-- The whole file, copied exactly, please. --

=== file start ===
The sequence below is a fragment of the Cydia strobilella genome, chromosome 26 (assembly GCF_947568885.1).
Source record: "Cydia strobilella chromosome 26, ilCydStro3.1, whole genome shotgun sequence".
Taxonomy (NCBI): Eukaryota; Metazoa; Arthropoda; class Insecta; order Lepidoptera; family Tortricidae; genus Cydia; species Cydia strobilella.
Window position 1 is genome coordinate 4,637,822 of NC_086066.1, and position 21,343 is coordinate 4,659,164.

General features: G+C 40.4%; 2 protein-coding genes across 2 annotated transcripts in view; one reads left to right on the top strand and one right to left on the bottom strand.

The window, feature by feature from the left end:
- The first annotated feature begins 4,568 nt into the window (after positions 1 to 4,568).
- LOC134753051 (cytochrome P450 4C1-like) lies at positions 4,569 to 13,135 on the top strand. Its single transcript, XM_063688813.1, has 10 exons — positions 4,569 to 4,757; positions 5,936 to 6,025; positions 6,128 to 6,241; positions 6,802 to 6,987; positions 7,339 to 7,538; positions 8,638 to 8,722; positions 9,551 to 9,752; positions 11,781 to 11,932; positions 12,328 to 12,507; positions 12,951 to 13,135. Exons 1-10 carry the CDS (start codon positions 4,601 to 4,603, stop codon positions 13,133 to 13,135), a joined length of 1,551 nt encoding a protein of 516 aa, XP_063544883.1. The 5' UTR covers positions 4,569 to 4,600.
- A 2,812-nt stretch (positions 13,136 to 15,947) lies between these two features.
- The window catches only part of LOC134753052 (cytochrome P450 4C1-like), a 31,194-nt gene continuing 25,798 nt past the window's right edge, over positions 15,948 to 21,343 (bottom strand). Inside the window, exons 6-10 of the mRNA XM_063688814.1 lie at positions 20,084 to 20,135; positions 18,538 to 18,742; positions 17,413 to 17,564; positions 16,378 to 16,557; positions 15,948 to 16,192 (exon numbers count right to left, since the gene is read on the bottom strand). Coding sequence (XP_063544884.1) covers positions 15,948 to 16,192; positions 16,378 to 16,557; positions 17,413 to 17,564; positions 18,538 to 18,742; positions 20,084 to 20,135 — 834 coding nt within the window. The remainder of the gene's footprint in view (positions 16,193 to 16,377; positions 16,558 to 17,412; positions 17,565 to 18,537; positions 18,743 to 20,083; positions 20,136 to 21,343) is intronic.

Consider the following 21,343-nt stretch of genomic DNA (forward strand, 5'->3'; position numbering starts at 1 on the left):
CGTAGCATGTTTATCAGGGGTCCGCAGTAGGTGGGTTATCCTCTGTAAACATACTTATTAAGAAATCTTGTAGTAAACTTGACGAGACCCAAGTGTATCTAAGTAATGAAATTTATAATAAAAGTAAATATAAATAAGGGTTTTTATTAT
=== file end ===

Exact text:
The sequence below is a fragment of the Cydia strobilella genome, chromosome 26 (assembly GCF_947568885.1).
Source record: "Cydia strobilella chromosome 26, ilCydStro3.1, whole genome shotgun sequence".
Taxonomy (NCBI): Eukaryota; Metazoa; Arthropoda; class Insecta; order Lepidoptera; family Tortricidae; genus Cydia; species Cydia strobilella.
Window position 1 is genome coordinate 4,637,822 of NC_086066.1, and position 21,343 is coordinate 4,659,164.

General features: G+C 40.4%; 2 protein-coding genes across 2 annotated transcripts in view; one reads left to right on the top strand and one right to left on the bottom strand.

The window, feature by feature from the left end:
- The first annotated feature begins 4,568 nt into the window (after positions 1 to 4,568).
- LOC134753051 (cytochrome P450 4C1-like) lies at positions 4,569 to 13,135 on the top strand. Its single transcript, XM_063688813.1, has 10 exons — positions 4,569 to 4,757; positions 5,936 to 6,025; positions 6,128 to 6,241; positions 6,802 to 6,987; positions 7,339 to 7,538; positions 8,638 to 8,722; positions 9,551 to 9,752; positions 11,781 to 11,932; positions 12,328 to 12,507; positions 12,951 to 13,135. Exons 1-10 carry the CDS (start codon positions 4,601 to 4,603, stop codon positions 13,133 to 13,135), a joined length of 1,551 nt encoding a protein of 516 aa, XP_063544883.1. The 5' UTR covers positions 4,569 to 4,600.
- A 2,812-nt stretch (positions 13,136 to 15,947) lies between these two features.
- The window catches only part of LOC134753052 (cytochrome P450 4C1-like), a 31,194-nt gene continuing 25,798 nt past the window's right edge, over positions 15,948 to 21,343 (bottom strand). Inside the window, exons 6-10 of the mRNA XM_063688814.1 lie at positions 20,084 to 20,135; positions 18,538 to 18,742; positions 17,413 to 17,564; positions 16,378 to 16,557; positions 15,948 to 16,192 (exon numbers count right to left, since the gene is read on the bottom strand). Coding sequence (XP_063544884.1) covers positions 15,948 to 16,192; positions 16,378 to 16,557; positions 17,413 to 17,564; positions 18,538 to 18,742; positions 20,084 to 20,135 — 834 coding nt within the window. The remainder of the gene's footprint in view (positions 16,193 to 16,377; positions 16,558 to 17,412; positions 17,565 to 18,537; positions 18,743 to 20,083; positions 20,136 to 21,343) is intronic.

Consider the following 21,343-nt stretch of genomic DNA (forward strand, 5'->3'; position numbering starts at 1 on the left):
CGTAGCATGTTTATCAGGGGTCCGCAGTAGGTGGGTTATCCTCTGTAAACATACTTATTAAGAAATCTTGTAGTAAACTTGACGAGACCCAAGTGTATCTAAGTAATGAAATTTATAATAAAAGTAAATATAAATAAGGGTTTTTATTAT